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Milton Moses Ginsberg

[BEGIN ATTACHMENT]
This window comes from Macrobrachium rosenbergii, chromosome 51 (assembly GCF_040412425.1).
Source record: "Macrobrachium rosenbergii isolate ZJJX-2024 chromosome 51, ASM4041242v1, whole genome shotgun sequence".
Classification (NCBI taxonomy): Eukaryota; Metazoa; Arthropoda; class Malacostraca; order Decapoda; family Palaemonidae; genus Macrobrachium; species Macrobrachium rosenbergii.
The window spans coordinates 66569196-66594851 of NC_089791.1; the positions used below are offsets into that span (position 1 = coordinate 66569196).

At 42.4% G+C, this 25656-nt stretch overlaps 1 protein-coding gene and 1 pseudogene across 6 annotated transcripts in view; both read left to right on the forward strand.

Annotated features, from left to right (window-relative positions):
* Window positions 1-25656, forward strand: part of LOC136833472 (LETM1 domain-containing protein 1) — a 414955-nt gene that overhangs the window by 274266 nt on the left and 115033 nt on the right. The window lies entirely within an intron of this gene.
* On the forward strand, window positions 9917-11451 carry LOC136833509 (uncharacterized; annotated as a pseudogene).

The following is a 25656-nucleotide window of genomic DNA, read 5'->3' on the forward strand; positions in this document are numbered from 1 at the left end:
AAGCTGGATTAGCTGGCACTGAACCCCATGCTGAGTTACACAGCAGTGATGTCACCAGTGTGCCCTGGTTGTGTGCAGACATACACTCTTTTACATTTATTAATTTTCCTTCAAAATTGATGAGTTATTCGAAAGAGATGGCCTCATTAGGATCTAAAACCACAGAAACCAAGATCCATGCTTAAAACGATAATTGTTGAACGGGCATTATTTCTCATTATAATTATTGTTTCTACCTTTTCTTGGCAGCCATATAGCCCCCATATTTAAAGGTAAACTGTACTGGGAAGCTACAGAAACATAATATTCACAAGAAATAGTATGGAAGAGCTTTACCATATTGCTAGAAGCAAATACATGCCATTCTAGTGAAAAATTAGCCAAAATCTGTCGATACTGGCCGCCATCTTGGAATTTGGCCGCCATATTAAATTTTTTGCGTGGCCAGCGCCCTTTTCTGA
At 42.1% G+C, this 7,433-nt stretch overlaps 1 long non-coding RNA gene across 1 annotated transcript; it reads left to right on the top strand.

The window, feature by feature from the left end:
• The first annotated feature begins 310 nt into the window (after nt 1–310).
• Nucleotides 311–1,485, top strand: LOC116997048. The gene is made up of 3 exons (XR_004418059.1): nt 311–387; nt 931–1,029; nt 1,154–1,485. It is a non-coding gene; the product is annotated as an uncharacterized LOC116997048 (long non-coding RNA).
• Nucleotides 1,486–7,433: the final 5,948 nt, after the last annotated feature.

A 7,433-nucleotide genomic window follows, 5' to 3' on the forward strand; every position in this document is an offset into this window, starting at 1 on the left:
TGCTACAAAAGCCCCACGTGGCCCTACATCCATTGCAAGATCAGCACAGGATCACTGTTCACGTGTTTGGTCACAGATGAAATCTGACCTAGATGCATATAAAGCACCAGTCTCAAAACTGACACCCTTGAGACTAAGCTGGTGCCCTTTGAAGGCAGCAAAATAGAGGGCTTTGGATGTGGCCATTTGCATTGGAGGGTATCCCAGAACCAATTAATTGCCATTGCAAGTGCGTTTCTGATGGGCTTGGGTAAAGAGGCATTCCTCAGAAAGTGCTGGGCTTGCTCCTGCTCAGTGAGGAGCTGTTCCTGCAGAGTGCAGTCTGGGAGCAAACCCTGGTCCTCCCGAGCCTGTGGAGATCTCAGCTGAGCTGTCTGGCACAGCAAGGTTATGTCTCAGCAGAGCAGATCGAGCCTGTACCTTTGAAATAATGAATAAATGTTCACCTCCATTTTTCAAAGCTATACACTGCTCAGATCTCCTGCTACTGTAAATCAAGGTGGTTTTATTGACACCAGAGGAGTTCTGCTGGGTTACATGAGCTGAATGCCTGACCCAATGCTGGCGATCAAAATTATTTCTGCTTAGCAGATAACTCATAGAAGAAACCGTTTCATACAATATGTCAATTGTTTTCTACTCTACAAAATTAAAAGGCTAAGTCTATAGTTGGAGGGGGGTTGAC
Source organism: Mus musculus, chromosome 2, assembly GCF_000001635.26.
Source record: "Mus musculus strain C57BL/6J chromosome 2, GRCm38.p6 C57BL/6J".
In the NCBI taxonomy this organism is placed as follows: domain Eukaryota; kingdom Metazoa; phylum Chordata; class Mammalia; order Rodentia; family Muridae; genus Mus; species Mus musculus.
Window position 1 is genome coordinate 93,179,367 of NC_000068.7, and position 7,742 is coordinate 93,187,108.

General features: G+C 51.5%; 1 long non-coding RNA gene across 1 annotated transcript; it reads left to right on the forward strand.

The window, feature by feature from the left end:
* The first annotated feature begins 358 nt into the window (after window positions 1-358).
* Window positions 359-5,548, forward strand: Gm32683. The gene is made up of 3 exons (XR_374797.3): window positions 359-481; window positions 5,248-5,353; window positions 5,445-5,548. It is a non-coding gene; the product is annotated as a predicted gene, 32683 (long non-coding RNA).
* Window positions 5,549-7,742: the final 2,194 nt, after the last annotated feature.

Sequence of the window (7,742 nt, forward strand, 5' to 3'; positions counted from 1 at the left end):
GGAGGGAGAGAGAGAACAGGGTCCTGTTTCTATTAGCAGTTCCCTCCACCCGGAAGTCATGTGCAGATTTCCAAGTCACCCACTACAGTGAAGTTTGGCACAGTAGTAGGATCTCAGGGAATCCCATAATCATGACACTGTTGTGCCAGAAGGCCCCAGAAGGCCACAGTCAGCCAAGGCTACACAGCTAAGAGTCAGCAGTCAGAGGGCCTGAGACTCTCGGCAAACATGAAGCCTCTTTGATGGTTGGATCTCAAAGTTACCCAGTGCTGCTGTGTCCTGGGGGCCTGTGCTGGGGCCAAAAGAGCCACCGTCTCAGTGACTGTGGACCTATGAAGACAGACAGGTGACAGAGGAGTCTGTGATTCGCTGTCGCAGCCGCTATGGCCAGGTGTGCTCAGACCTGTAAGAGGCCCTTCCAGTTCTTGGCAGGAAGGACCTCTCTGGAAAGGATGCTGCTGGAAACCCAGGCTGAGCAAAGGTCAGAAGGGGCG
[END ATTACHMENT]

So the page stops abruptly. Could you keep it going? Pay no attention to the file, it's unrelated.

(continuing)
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I saw this film as The Oval Portrait, late last night on the Paranormal Channel, a low down and little known channel on Sky that sporadically shows worthwhile old b movies. This film is certainly not the best that I have seen there but it was a reasonably good watch in a weird sort of way. The plot sees a woman becoming entranced and then possessed by a spirit lurking in a painting, the result of a Civil War tragedy from the recent past. The film begins in unsubtle fashion with whispered spirit voices and projected spirits, as well as some firmly low rent acting, before embarking on a lengthy flashback to explain the story. Unfortunately this goes on for at least a third of the films total run time and holds little that is surprising or even too exciting and so seems a wee bit superfluous. Eventually the film gets back to the present for a tacky supernatural showdown, before a left field, happily twisted finale just when it seems the film is about to end. The runtime given by IMDb for this film is erroneous, though it claims 68 minutes I would say its closer to 88. This turned out well for the film, for just when I thought things were going to end and it was going to be a forgettable mediocre timewaster the film corkscrews into bizarro Gothic territory with sufficient mad verve to make the whole affair a lot more worthwhile. I really didn't see the end coming, which was handy and put something of a smile on my face. The settings and location are quite nice to look at and the film moves at a decent enough speed, though the direction by Rogelio Gonzalez is perfunctory at best and the screenplay by Enrique Torres Tudela is hardly distinguished. Still, at the end I was relatively pleased to have watched this film, which seems to be very little known. In all, though a low rent and clunky affair and not one that is likely to raise scares, there are some bright spots, a cool finale and an overall feel of mild watchability and entertainment that make this slightly worth a look for obscurity fans.
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